Topic: Energy Conservation
THE EDITOR, Sir:
The Science, Technology, Energy and Mining Minister, Hon. Phillip Paulwell, at a press briefing on 2 May 2012 launched the Government of Jamaica/Inter-American Development Bank’s (GoJ/IDG) Energy Efficiency and Conservation Programme, which was the end product of the IDB Energy Efficiency and Conservation Technical Assistance (EECTA) Agreement signed on 2009 for US$20 million. He explained that the current programme would make investments in energy efficiency and conservation to effect $2.6 billion savings in electricity bills of government ministries, agencies and public institutions. He further directed these bodies to use their latest electricity consumption as a benchmark and reduce their consumption or be penalized. This he said he spoke “the firm authority of the Minister of Finance”. But, have we not heard this before?
On 19 April 2011, the then Minister of Finance and Public Service, Hon. Audley Shaw, reported that budgetary allocations to a number of departments had been reduced by cutting the amount for utilities. The year before that, Minister Shaw had issued the same directive without much success. Since Minister Paulwell mentioned the electricity costs of February 2012 as being the highest at J$ 1.2 billion, are we to assume last year’s effort was also without success?
Since the Minister spoke of using the last electricity cost as a benchmark, I suspect the effort of the last financial year was also without much saving. In my article of 16 May 2011 titled “Energy Woe”, I made mention of the IDB Project Profile titled Jamaica Energy Efficiency and Conservation Program which estimated initial savings of 6.7%, not the 15% proposed by the then administration, and concluded by stating that “…failure to control expenditure cannot be attributed to the implementing ministries and agencies but to poor planning and unrealistic expectations”. How is the pronouncement of the present administration different?
The IDB profile mentions three components: institutional strengthening, investment in energy efficiency, and the demand-side management and public campaign. It is not clear whether any of these components overlap. But assuming no overlap, the first began when public sector workers were trained under a UNDP program to equip them to be energy monitors. They received their certificates at a ceremony at the PCJ Auditorium on 21 April 2011. This was the only component dealt with under the last administration. When Minister Paulwell mentioned replacing 90,000 light bulbs, improving insulation and sealing building envelopes, and replacing 5,000 air-condition units he was announcing the beginning of the second component. He also made mention of the third when he referred to workshops for public and private stakeholders on energy efficiency and conservation. So, we seem to be better prepared this time around, though he gave no time-frame for implementation.
The IDB profile made reference to 25% savings by 2015, which is consistent with their country strategy 2011 – 2015. This projected saving is approximately equivalent to the $2.6 billion savings mentioned by Minister Paulwell. But if the benchmark is this year, 2012, then we should only realize the stated savings by 2016. According to the profile, “preliminary calculations for the program confirm the potential for savings in the public sector of up to US$ 7 million per year”. Nevertheless, the Jamaica Information Service states that the project will be executed over a 4 year period, with savings of US$ 9 million per annum and a net present value of US$ 133.1 million after 20 years. This would indicate that a greater degree of planning has gone into this year’s programme. But at the current exchange rate, the savings less amortization will be less than half the savings mentioned by the minister, after 20 years. it is not clear whether this 20 year period is for the repayment of the loan, or the project life cycle. Nevertheless, the second component, estimated to cost $9.6 billion will be spread over the next 4 financial years, and should provide jobs for local engineers and suppliers.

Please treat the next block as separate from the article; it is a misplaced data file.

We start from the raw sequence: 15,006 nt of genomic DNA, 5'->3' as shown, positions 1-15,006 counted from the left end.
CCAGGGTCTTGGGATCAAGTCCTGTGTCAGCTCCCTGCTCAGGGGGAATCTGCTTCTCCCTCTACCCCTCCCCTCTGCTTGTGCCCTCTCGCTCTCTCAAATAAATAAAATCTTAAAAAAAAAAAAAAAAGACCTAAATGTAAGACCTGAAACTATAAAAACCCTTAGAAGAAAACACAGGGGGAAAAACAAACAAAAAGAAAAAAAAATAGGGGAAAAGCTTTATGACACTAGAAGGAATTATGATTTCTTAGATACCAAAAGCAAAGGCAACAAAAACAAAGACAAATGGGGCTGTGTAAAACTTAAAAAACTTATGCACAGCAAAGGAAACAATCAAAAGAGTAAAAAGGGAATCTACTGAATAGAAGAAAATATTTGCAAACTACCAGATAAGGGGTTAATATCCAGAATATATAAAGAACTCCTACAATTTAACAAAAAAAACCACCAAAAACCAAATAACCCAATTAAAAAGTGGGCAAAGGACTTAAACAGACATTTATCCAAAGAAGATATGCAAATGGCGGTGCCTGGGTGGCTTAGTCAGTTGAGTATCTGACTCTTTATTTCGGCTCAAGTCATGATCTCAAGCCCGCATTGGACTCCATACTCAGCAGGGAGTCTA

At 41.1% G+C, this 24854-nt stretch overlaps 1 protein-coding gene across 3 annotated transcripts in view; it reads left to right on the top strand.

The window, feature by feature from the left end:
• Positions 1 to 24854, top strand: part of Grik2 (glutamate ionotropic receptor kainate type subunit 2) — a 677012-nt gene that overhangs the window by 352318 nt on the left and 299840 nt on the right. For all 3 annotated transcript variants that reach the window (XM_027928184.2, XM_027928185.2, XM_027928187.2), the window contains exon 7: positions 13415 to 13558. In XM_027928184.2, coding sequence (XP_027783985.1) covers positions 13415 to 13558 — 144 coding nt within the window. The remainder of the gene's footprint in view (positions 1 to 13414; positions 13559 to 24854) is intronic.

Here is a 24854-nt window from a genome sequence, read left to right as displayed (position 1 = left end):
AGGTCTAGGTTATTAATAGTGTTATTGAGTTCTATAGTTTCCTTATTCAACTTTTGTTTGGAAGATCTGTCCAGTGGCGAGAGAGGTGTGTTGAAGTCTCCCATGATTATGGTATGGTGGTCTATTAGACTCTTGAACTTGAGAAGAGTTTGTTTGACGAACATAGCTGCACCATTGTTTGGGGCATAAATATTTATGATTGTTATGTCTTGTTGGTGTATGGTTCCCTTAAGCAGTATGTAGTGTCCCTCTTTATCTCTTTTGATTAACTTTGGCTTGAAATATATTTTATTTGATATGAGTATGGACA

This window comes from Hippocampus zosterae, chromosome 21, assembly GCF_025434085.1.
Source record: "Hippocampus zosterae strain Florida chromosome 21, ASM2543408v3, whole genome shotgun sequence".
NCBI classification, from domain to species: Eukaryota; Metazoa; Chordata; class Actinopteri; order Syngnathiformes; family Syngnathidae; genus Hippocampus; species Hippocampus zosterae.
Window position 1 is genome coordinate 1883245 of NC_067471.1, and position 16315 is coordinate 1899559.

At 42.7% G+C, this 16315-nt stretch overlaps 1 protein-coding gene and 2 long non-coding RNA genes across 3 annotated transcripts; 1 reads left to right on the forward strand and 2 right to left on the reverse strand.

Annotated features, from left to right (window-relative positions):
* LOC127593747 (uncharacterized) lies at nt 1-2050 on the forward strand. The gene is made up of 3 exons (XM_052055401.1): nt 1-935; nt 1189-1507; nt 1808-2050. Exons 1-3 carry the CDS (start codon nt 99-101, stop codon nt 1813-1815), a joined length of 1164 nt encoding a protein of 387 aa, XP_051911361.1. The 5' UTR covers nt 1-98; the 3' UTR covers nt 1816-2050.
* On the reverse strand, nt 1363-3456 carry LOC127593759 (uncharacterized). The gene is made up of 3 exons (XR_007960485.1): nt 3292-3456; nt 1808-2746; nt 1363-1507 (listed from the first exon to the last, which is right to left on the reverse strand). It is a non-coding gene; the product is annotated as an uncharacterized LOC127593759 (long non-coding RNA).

It should now be apparent that, the outcome of the project as commendable as it is will not be as significant as alluded to. More than likely, the investment referred to will be funded by an external source and will have to be repaid. So, Jamaica will not benefit from the full extent of the savings even after 20 years. If this time is the project lifecycle, then further funds will be needed to replace the investment. This should not serve to discourage such an exercise but should be an example of what can happen when we wait too long to implement necessary energy efficiency and conservation measures. The government should benefit from some savings this financial year, let us hope the expectation will be realistic. Let us hope that energy will be at the forefront of this administration’s strategic thinking during their budget presentation. We expect specificity and announcement of specific initiatives relevant to goal of saving energy and creating a competitive economy: attainable plans based off realistic objectives. That should be our realistic expectation.
I am, etc.
Paul Hay MBA, BA(Arch.)
PAUL HAY Capital Projects
Caribbean Capital Projects Management
P. O. Box 3367
Constant Springs, Kgn. 8
tel: 1 (876) 756-0631
cel: 1 (876) 324-4274
fax: 1 (876) 756-0631
skype name: phcjam